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Is Swedish midsummer in need of protection? Photo: Johnér
Is Swedish midsummer in need of protection? Photo: Johnér

What is cultural heritage and how do we protect it?

Ancient stone buildings are one thing, but how do we protect ‘intangible’ concepts such as food and traditions? Unesco has a plan and now Scandinavia is starting to make its contribution.

Eating herring, drinking snaps and then dancing in a ring during the light summer nights – is that typically Swedish?
Yes, perhaps.
But a Swedish tradition that is equally important as the midsummer celebrations is the much more mundane ‘fika,’ getting together with a friend (or friends) to enjoy a cup of coffee, but not for a lengthy period of time or in such a way that it inconveniences the person extending the invitation.

In both cases, the issue at hand is one of ‘intangible cultural heritage,’ things that cannot be physically touched such as traditions, stories, music, dance, and craft skills. Norwegians would perhaps highlight their custom of ‘gå på tur’ – going on excursions on foot or on skis. In Denmark, everyone knows what ‘hygge’ is – to spontaneously enjoy the good life with the people you love.

Convention to ‘preserve the intangible’

But let’s go back to where it all began. 
In 1972, Unesco, the education, science and culture agency of the United Nations (UN), adopted a convention for the protection of important world cultural heritage. The problem was that there was a built-in injustice right from the get-go: Compared to Africa and Asia, a disproportionately high number of items in Europe were appearing on the protected list. Therefore, the question that had to be asked was, from a broader human perspective, were ancient, inanimate stone buildings really the only things worth protecting?

Of course not. This is why, in 2003, Unesco adopted a convention to ‘preserve the intangible,’ and many developing-world countries were quick to get their traditions included on the official list. But it would take almost 10 years for “Convention for the Safeguarding of the Intagible Cultural Heritage” to be ratified by the Scandinavian countries – and it is only now that work has begun in earnest.

‘Our work has attracted considerable attention as it is regarded as being a little out in left field’

Annika Sjöberg is responsible for coordinating the work of the agency in Sweden. She has been, and continues to be, inundated with suggestions of intangible cultural heritage worthy of protection, submitted by committed citizens and organizations wanting to see their particular traditions included on the list that should be ready sometime in the next couple of years. Only once this work is complete may the process of nominating one or more of these suggestions for inclusion on the official Unesco list begin.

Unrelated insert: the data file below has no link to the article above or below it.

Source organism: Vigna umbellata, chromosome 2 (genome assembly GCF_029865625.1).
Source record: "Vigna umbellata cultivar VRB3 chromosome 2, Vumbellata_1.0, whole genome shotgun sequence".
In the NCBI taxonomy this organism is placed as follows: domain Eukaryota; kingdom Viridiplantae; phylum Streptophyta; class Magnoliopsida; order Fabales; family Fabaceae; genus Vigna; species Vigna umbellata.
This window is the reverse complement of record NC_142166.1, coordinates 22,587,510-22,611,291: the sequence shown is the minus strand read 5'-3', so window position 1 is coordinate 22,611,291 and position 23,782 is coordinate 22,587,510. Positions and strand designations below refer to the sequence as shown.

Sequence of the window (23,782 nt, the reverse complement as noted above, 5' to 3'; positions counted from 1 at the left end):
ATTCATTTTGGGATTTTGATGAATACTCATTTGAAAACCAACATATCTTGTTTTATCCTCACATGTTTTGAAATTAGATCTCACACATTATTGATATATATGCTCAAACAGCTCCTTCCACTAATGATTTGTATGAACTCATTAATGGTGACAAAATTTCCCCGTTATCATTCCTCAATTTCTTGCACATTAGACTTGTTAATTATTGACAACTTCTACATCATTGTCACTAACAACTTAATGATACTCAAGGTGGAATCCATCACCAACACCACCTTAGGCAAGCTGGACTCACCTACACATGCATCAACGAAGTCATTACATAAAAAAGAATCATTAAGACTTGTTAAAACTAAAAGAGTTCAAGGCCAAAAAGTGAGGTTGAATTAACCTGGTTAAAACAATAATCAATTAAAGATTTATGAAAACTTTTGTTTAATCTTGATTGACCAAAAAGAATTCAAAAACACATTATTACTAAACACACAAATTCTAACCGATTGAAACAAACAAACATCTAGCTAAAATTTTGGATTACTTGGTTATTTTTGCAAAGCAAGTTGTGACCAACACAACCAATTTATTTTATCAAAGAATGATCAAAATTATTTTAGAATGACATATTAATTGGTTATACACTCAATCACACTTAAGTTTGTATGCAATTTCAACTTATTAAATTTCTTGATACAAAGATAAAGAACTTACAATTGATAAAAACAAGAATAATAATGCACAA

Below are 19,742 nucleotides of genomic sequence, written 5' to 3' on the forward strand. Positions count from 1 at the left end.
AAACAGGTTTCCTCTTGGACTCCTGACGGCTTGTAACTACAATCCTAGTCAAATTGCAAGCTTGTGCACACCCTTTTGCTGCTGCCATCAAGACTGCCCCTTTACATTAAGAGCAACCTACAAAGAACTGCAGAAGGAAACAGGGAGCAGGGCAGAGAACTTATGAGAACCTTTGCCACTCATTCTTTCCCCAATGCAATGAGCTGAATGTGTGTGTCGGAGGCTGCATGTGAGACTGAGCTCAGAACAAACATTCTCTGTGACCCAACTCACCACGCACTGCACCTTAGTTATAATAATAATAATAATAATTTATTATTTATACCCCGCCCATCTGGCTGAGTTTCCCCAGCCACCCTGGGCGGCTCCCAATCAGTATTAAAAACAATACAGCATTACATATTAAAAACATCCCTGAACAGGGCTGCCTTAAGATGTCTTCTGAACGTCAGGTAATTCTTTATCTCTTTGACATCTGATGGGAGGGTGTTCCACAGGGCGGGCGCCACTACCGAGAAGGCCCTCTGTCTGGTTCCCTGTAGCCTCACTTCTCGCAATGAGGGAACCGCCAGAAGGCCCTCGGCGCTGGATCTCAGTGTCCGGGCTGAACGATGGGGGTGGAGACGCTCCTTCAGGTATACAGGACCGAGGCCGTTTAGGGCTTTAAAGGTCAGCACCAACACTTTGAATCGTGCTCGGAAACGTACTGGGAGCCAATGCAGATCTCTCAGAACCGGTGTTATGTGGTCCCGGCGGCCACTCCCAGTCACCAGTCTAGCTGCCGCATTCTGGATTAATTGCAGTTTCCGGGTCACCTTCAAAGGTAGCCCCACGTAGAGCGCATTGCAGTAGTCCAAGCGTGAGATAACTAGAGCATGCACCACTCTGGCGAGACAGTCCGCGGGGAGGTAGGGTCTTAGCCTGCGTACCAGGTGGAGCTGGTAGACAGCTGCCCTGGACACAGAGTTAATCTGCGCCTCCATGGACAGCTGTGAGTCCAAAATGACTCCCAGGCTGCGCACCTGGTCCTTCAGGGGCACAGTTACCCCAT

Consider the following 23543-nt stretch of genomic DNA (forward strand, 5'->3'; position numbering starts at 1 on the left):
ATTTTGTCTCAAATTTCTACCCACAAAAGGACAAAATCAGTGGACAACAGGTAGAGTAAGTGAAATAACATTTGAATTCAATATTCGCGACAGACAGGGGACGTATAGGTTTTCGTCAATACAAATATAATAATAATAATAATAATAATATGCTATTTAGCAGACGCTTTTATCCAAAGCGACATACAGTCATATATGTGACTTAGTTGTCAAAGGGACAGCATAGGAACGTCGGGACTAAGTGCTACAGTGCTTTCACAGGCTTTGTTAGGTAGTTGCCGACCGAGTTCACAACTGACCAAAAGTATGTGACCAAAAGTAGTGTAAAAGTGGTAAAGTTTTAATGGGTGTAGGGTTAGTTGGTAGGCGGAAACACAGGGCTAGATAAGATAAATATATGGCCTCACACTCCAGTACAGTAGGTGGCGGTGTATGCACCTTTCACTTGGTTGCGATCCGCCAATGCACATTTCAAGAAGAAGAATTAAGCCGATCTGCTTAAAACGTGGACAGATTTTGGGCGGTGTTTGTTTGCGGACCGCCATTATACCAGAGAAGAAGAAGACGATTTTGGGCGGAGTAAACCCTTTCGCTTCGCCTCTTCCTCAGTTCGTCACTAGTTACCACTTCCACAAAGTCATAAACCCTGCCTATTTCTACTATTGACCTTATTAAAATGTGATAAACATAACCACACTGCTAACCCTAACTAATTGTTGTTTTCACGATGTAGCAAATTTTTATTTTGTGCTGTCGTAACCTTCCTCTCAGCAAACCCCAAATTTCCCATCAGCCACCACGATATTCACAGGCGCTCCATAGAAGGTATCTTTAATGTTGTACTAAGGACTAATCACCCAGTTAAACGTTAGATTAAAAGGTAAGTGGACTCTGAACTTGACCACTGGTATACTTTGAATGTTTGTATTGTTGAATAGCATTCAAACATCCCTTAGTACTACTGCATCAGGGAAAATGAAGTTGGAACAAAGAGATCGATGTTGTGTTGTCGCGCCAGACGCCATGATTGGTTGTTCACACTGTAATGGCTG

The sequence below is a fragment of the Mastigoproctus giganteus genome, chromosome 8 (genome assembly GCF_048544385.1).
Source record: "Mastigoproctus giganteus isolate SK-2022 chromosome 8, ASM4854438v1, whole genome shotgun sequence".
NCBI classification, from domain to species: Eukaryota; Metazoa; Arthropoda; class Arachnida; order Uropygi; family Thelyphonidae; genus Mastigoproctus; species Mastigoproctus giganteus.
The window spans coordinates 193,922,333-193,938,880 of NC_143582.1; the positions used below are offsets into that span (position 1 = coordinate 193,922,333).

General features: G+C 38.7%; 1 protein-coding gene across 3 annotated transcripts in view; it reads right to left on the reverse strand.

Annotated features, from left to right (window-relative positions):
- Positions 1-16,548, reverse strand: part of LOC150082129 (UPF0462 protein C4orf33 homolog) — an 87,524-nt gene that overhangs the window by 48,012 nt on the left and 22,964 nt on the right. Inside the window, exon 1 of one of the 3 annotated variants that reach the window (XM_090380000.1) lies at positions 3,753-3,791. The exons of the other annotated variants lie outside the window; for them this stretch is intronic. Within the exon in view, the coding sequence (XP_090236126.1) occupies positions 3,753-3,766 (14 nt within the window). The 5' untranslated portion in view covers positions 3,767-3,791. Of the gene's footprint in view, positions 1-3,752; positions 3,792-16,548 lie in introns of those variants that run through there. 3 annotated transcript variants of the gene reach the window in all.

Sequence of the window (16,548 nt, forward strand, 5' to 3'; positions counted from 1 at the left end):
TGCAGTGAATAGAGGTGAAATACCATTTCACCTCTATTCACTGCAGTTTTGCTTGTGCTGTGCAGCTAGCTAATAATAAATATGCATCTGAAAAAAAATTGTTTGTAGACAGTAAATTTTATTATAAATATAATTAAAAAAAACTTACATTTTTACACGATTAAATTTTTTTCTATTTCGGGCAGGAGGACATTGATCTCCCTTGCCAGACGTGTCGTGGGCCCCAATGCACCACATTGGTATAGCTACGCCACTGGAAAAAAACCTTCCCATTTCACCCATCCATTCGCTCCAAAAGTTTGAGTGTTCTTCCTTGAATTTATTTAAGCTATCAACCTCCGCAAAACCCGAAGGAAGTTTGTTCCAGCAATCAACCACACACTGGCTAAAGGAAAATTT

“Of course, many people have suggested midsummer celebrations, as we expected. One tradition that I personally think is particularly exciting is children’s schoolyard games. These include clapping and singing games such as Bro bro breja and So makaroni that have been passed down from generation to generation but not documented particularly well.”

Gå på tur or going on a good excursion in Norway.

Traditions must be allowed to change and evolve

The smörgåsbord and the Swedish tradition of fika have also attracted a number of fervent advocates, as have ålafisket [eel fishing], nyckelharpan [hurdy-gurdy], and fäbodkulturen [Nordic nomadic culture]. Suggestions have also been received pertaining to various maritime traditions: old shipwright skills such as the building of wooden hulled vessels, are in decline and at risk of being lost forever.

“Our work has attracted considerable attention as it is regarded as being a little out in left field,” says Sjöberg. “In addition, it’s also opened people’s eyes to the fact that the things we can’t physically touch indeed have a major bearing on the way in which we live. Even in an urbanized society, there is knowledge we carry with us that we’ve inherited from previous generations – knowledge that’s important to preserve and take care of.”

Sjöberg goes on to explain that the point is not to preserve this cultural heritage in a stony, rigid form, as traditions must be allowed to change and evolve. She also emphasizes that her work should not be interpreted as a nationalistic project, rather as a means of multicultural dissemination. She is supported by her colleague Hildegunn Bjørgen of the Arts Council Norway, which is actively working to bring inclusivity to various minorities in the country.

Smörrebröd, beloved by the Danish.

“What we don’t want is to end up in a situation where we say ‘this is Norwegian, but this isn’t Norwegian’. What happens when the state decides to rubber stamp one piece of cultural heritage, but not another? It’s actually a matter of documenting the knowledge that exists in the various traditions. What is most exciting is the diversity that now exists and the ways in which different cultures interact with each other.”

Bjørgen explains that craft skills and folk dancing already occupy prominent positions in the Nordic consciousness, and several committed interest groups have close working relationships with Unesco. Therefore, it is more important than ever to focus on the traditions of aboriginal people and national minorities, as well as sections of society such as the gay community.

Norway is currently looking at the possibility of drawing up a national overview, ideally pedagogic in nature and available to the general public via a digital archive. 

“Oftentimes, when we start talking in general terms about ‘intangible cultural heritage’, most people simply glaze over. However, if we talk about various traditions in concrete terms that can be seen in the context of real events and people’s everyday lives, the situation is somewhat different.” 

 

Text: Oskar Ekman